Keoghs Insight


Libby Ferrie

Libby Ferrie


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Rugby Authorities forced to tackle a whole new ball game?


As has been widely reported in recent days, the Rugby Cup Winner Steve Thompson and seven other former rugby players are sending a letter of claim to the governing bodies of English and Welsh Rugby and World Rugby.

The test group of eight players, all under 45, have recently been diagnosed by neurologists at King’s College, London with early onset dementia and probable Chronic Traumatic Encephalopathy (CTE). 

CTE is a progressive degenerative disease of the brain found in people with a history of repeated brain trauma. A neuropathologist, Dr Bennet Omalu, first identified CTE in an American football player. This ultimately led to a class action by other former American players achieving a settlement of $765 million.

The letter of claim submitted by the former rugby players argues that the governing bodies owed them “a duty to take reasonable care for their safety by establishing and implementing rules in respect of assessment, diagnosis and treatment of actual or suspected concussive and sub-concussive injuries”.

Another 80 former players are allegedly showing neurological symptoms and lawyers for the group are said to be considering a class action.

This news comes weeks after reports of thirty former footballers signing up to a study into the early signs of dementia led by Dr Willie Stewart, Consultant Neuropathologist at Glasgow University, amid concerns for footballers’ health. His research revealed footballers had 3.5 times greater rates of dementia than the wider population.

By contrast, a long running study by Michael Turner of the International Concussion and Head Injury Research Foundation, found that jockeys, despite multiple concussions, were not seeing a rise in incidence of dementia. In a recent interview he questioned the possibility of genetic susceptibility playing a part. His first report after a six year study is expected in 2021.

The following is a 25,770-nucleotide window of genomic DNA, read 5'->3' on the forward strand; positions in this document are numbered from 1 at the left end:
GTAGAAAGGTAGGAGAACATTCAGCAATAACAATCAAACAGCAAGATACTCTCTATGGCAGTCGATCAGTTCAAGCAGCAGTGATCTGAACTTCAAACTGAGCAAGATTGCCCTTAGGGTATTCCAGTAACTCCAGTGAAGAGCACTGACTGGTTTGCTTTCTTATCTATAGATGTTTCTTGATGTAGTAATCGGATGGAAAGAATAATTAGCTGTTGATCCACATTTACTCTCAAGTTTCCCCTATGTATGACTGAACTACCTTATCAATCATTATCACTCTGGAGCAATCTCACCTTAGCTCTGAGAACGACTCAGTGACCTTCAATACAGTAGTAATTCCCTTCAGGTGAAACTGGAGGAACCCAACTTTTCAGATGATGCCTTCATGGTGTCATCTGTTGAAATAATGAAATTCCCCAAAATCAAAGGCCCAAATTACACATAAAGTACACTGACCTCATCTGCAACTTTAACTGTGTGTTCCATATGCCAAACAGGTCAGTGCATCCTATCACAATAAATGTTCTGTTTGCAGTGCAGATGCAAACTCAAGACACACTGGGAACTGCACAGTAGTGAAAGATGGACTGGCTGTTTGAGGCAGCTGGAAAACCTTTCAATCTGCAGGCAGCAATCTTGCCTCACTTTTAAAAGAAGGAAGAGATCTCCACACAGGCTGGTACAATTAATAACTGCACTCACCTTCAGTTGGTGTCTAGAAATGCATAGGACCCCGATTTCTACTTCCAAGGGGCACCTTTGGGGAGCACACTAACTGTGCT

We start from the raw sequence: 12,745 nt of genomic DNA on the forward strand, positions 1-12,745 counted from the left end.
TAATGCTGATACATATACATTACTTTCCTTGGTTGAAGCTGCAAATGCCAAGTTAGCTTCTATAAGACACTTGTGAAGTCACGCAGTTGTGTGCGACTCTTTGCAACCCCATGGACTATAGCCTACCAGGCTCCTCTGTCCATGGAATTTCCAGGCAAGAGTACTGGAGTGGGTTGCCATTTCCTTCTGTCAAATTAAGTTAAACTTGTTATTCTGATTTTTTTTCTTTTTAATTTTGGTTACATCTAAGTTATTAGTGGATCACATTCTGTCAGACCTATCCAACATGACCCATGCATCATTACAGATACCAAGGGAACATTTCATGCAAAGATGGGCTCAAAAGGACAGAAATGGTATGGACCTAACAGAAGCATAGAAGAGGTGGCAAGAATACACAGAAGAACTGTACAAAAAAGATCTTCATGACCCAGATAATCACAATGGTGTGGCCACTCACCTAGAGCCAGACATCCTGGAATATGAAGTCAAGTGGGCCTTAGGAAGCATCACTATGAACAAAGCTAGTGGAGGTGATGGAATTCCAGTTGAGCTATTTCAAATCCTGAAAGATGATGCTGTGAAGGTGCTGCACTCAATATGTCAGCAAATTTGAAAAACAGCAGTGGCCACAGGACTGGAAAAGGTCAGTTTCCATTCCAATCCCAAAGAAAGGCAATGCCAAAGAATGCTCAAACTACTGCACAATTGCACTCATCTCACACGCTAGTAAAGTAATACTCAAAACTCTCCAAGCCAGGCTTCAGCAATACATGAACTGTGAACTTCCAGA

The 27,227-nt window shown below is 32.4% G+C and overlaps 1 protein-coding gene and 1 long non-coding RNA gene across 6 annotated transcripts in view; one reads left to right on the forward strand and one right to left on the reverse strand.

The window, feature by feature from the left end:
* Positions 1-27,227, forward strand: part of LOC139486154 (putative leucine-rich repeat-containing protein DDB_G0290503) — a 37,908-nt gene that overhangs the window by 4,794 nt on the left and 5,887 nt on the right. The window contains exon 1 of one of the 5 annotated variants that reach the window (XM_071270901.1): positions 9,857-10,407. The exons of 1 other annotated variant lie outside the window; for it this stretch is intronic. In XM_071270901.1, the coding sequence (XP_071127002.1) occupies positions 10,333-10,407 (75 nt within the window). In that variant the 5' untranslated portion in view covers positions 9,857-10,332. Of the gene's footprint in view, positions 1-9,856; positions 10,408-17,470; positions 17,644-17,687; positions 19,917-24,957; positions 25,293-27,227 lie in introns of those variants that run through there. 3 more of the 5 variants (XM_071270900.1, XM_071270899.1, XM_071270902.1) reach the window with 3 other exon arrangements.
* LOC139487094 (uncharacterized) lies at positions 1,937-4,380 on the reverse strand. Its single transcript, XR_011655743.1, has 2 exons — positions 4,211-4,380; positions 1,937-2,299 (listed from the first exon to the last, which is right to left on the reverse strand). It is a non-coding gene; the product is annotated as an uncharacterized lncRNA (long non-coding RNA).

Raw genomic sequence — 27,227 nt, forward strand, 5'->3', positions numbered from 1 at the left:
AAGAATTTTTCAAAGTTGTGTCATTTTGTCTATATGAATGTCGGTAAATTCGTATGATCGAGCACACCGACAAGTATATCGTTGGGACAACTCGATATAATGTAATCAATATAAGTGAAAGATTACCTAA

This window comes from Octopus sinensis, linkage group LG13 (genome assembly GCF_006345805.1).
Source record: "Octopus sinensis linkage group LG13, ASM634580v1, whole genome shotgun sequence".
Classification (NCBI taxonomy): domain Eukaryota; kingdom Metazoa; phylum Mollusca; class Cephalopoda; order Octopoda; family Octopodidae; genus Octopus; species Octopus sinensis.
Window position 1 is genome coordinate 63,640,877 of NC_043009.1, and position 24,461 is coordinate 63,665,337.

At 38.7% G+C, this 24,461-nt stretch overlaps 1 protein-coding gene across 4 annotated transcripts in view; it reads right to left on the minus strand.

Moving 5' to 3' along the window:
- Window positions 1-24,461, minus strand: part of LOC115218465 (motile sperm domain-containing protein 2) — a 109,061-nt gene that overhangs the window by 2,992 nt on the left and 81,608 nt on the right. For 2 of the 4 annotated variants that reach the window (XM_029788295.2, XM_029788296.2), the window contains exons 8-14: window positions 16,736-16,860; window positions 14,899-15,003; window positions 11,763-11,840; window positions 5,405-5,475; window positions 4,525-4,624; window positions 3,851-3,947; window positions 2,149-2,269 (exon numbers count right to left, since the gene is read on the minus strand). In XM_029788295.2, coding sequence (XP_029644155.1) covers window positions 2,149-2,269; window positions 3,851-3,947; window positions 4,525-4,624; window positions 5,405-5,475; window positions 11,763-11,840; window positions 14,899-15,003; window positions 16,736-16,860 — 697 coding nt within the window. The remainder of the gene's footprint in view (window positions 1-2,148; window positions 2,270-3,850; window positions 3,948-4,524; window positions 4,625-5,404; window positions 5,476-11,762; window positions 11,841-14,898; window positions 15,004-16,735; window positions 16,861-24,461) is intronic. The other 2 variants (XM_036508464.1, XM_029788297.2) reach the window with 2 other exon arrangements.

For those insurers and defendant lawyers handling traumatic brain injury (TBI) claims, the argument that a TBI could lead to earlier onset of dementia is an issue that they will have already seen. In single impact injuries causation presents a major obstacle, especially given the multi-factorial cause of the condition in the population at large. The importance of this spike in sporting cases in the wider claims arena will be the fresh impetus around subtle brain injuries and the early onset of dementia.  Defendant practitioners need to be alive to the risk of long term, serious and more costly cognitive decline going undetected until too late.

If the Turner study points towards underlying genetic susceptibility playing a part, does this raise the prospect of early testing to identify those at particular risk in any head trauma, however minor, maximising the treatment and rehabilitation opportunities?

At a claim level three forensic steps remain paramount:

  1. A full forensic history is critical to explore pre-accident potential head trauma, albeit undetected, from any “innocuous” sporting activities.
  2. Early base line neuropsychological testing
  3. In appropriate cases, base line neuro radiology

With accelerating research around dementia and the impact of reduced cognitive reserve we would hope to see much improved treatment protocols and better injury outcomes. However, what is certain is that we have a long way to go before even the experts truly understand the array of head injury outcomes from what might appear very similar trauma.

For more info please contact Libby Ferrie.